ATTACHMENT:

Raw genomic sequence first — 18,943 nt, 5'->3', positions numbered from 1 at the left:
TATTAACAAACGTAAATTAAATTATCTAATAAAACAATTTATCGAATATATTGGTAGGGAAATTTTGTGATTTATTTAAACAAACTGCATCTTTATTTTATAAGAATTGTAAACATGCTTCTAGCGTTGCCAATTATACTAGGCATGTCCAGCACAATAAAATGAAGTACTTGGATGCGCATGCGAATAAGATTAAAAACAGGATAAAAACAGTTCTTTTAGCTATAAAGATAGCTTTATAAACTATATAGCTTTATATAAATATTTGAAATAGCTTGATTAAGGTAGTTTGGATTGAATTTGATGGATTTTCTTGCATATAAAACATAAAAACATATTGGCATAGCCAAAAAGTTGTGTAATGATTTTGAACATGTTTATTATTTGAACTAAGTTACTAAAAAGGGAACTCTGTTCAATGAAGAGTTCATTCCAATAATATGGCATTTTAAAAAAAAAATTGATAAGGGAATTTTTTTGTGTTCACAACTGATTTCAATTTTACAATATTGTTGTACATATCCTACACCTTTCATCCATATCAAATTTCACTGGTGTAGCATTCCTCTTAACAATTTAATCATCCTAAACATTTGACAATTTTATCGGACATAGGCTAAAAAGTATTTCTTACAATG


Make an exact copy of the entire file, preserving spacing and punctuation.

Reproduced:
Raw genomic sequence first — 18,943 nt, 5'->3', positions numbered from 1 at the left:
TATTAACAAACGTAAATTAAATTATCTAATAAAACAATTTATCGAATATATTGGTAGGGAAATTTTGTGATTTATTTAAACAAACTGCATCTTTATTTTATAAGAATTGTAAACATGCTTCTAGCGTTGCCAATTATACTAGGCATGTCCAGCACAATAAAATGAAGTACTTGGATGCGCATGCGAATAAGATTAAAAACAGGATAAAAACAGTTCTTTTAGCTATAAAGATAGCTTTATAAACTATATAGCTTTATATAAATATTTGAAATAGCTTGATTAAGGTAGTTTGGATTGAATTTGATGGATTTTCTTGCATATAAAACATAAAAACATATTGGCATAGCCAAAAAGTTGTGTAATGATTTTGAACATGTTTATTATTTGAACTAAGTTACTAAAAAGGGAACTCTGTTCAATGAAGAGTTCATTCCAATAATATGGCATTTTAAAAAAAAAATTGATAAGGGAATTTTTTTGTGTTCACAACTGATTTCAATTTTACAATATTGTTGTACATATCCTACACCTTTCATCCATATCAAATTTCACTGGTGTAGCATTCCTCTTAACAATTTAATCATCCTAAACATTTGACAATTTTATCGGACATAGGCTAAAAAGTATTTCTTACAATG